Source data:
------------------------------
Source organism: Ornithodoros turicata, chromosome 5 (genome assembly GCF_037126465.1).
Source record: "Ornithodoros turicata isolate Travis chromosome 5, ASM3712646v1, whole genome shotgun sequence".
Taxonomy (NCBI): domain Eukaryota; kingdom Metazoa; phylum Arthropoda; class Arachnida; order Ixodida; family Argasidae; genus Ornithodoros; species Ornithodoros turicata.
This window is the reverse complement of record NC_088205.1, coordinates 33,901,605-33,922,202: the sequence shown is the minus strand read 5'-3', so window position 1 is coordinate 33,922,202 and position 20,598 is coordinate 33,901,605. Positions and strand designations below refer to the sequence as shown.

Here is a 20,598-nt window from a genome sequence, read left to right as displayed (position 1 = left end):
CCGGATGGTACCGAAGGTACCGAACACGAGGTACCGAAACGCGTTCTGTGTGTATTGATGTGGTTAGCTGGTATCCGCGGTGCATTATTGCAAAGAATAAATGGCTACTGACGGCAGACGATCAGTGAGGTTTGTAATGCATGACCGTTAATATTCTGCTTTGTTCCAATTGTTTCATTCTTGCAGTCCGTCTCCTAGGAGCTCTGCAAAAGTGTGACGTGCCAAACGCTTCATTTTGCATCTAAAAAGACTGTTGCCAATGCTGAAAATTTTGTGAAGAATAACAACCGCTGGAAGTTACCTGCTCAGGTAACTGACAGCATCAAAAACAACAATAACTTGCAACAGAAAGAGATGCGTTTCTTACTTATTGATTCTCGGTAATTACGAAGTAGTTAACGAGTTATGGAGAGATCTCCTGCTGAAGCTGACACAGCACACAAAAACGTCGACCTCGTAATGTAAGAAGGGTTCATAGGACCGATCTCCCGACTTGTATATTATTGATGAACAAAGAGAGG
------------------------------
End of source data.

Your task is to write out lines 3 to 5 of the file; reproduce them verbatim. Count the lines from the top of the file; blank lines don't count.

Taxonomy (NCBI): domain Eukaryota; kingdom Metazoa; phylum Arthropoda; class Arachnida; order Ixodida; family Argasidae; genus Ornithodoros; species Ornithodoros turicata.
This window is the reverse complement of record NC_088205.1, coordinates 33,901,605-33,922,202: the sequence shown is the minus strand read 5'-3', so window position 1 is coordinate 33,922,202 and position 20,598 is coordinate 33,901,605. Positions and strand designations below refer to the sequence as shown.

Here is a 20,598-nt window from a genome sequence, read left to right as displayed (position 1 = left end):